Some exercise for the strength gains or endorphin rush, others because it’s good for their ticker and brain. And, according to orthopedists, there’s another huge reason to exercise: It’s good for your bones.
“Exercise has a direct effect on bone density. With exercise, bones become stronger,” says. Tristan Emily Bickman M.D., O.B.G.-Y.N. and author of Whoa, Baby!. In fact, exercise is a crucial part of supporting healthy bones throughout the years.
Some types of exercise are better bone-builders than others, though. Here, the experts dish on how exactly exercise benefits your bones—and which types of movement to focus on.
Yes, You Do Need To Support Your Bones
Though our bones may seem darn-near indestructible, our bodies are constantly breaking down and rebuilding them, explains Bickman. It’s nothing to be alarmed about—unless you lose bone tissue faster than you rebuild it.
When that happens, bone tissue and mass decline, and we face a condition called osteoporosis. Literally meaning ‘porous bones,’ osteoporosis puts us at increased risk of fractures.
“In people with osteoporosis, fractures of the hip, spine, and wrist are most common—and can occur as a result of the simplest day-to-day activity,” Bickman says. (Often, people don’t realize they have osteoporosis until they get injured, but bone density exams can also reveal the condition.)
Our bone density begins to decline starting around age 35, so the older we get, the higher our risk of osteoporosis, says Bickman. Since women have smaller bones and lose bone faster than men, they’re more susceptible to the condition.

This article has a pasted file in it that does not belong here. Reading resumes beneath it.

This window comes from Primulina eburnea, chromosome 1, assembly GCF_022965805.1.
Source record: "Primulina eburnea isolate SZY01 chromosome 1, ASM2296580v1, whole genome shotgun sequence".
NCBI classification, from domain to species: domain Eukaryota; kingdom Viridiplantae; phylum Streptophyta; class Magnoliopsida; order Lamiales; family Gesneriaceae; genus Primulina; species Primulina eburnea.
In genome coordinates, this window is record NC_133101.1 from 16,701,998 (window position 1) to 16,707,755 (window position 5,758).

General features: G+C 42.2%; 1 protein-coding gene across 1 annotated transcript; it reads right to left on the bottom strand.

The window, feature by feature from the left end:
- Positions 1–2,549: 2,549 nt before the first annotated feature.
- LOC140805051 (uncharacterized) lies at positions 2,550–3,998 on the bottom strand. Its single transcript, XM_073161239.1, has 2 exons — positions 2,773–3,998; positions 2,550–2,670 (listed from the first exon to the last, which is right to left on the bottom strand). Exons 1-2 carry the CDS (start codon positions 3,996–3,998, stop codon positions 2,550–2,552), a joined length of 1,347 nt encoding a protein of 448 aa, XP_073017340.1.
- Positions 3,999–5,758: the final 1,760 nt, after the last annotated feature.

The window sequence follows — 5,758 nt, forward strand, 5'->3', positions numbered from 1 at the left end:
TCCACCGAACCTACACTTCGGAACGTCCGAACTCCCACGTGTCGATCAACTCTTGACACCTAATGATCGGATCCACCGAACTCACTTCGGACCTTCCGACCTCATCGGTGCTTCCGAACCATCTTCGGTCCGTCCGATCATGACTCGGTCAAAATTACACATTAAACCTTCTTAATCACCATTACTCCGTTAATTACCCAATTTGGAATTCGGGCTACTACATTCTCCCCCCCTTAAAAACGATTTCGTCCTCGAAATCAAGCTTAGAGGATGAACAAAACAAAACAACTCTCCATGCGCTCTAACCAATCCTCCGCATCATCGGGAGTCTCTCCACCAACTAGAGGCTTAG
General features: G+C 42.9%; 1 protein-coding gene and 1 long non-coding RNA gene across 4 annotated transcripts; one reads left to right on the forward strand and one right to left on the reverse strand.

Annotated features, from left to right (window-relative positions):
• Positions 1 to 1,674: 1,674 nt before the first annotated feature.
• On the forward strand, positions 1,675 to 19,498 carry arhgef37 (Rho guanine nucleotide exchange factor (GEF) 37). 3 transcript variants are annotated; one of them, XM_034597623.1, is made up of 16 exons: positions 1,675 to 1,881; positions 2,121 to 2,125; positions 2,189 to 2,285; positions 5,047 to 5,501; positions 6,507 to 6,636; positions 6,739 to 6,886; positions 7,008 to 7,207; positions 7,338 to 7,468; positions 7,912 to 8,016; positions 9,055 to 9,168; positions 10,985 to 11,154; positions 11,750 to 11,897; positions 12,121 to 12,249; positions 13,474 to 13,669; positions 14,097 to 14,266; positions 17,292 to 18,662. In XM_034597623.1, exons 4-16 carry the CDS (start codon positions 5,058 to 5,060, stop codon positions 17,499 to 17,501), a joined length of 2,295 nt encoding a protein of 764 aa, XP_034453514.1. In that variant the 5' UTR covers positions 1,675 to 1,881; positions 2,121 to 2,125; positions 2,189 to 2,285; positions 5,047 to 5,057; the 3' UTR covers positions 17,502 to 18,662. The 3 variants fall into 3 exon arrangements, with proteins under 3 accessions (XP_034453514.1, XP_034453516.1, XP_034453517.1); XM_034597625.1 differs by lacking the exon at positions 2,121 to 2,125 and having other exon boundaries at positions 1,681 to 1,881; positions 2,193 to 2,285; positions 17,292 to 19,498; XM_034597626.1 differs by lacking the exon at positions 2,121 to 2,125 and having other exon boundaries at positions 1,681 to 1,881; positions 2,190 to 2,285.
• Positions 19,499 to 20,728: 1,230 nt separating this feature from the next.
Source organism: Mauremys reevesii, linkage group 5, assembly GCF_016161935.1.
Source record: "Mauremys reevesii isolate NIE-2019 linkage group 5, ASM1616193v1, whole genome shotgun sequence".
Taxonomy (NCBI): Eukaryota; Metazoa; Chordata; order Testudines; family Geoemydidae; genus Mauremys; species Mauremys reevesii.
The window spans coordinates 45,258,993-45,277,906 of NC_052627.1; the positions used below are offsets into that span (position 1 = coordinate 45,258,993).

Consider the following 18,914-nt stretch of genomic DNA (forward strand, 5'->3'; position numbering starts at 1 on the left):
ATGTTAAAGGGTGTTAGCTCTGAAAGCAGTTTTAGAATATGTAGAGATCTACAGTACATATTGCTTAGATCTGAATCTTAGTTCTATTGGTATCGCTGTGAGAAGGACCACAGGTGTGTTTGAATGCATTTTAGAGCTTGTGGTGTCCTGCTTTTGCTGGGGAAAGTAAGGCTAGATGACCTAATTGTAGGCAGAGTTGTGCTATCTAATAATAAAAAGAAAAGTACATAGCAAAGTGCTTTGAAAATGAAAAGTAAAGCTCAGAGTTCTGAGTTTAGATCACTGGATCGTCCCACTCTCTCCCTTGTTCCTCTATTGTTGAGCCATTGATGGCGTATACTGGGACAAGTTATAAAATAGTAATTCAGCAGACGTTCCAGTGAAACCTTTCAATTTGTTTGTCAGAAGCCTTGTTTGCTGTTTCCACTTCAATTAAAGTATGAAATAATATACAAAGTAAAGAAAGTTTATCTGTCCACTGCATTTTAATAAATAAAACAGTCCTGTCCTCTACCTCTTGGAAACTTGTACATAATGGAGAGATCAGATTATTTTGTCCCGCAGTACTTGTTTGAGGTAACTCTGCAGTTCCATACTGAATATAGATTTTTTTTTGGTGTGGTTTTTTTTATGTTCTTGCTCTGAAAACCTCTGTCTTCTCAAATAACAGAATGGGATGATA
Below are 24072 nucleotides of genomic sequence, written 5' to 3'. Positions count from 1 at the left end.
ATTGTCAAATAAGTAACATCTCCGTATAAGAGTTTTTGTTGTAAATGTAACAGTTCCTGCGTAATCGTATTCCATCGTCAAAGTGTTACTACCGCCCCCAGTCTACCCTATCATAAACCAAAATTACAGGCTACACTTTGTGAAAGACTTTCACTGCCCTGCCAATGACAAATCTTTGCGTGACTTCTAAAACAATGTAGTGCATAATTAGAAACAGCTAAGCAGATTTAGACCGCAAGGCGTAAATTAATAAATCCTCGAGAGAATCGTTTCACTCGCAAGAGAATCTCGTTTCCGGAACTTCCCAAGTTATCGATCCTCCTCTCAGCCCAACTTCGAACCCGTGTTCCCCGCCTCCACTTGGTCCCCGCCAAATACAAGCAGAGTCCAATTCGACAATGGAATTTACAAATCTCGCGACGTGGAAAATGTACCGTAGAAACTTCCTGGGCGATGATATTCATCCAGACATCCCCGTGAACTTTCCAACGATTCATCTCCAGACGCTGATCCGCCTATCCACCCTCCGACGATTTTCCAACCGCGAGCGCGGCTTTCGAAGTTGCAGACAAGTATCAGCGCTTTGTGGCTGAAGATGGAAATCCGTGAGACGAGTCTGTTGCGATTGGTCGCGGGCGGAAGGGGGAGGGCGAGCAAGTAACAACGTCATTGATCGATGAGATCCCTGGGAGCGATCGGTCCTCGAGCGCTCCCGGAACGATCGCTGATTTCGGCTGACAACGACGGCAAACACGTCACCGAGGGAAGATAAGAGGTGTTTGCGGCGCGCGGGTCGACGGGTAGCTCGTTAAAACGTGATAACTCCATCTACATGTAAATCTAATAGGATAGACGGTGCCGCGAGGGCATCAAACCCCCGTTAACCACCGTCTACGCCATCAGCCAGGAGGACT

“Family history, diet, activity levels, substance use, and certain medications can also increase or decrease risk,” Bickman adds. “That’s why exercise is an important part of preventing and managing osteoporosis.”
How Exercise Improves Bone Density And Health
Simply put, exercise can increase bone tissue production, which is called ‘osteoblast activity.’
“Certain movements cause our muscles to push and pull against our bones in a way that tells the body to increase the rate of bone growth,” explains Allen Conrad, B.S., D.C., C.S.C.S. of the Montgomery County Chiropractic Center in Pennsylvania.
Plus, exercise can increase muscle mass, which also has protective benefits for our bones. “Developing muscle helps increase coordination and balance, reducing risk of falls and fractures,” says Bickman.
The Best Types Of Exercise For Strong Bones
That said, not all exercise has an equal impact on bone health. According to one Sports Health study, activities that strain the muscles at the greatest load and frequency are most beneficial to bone strength. That means high-impact and resistance moves.
If you’re sweating to support strong bones, focus on the following six types of movement.
Thought running was only for endurance gains? Guess again. “Running is a great aerobic exercise for both cardiovascular health and bone growth,” says Conrad. Every single step puts strain on the muscles around your bones, which encourages bone growth.
According to one International Journal of Epidemiology study, even just one to two minutes of running a day is beneficial for bone health.
Since running puts a lot of strain on your bones and joints if you’re overweight or deconditioned, start with one mile at a time, says Conrad. Increase your distance by no more than 10 percent each week.
If you already have osteoporosis, “start slow, always wear proper foot attire, and run on [softer] grass or cork, if possible,” Conrad adds.
What do box jumps, jump squats, and broad jumps have in common? According to Conrad, these explosive, high-impact movements strengthen your body and bones, from head to toe.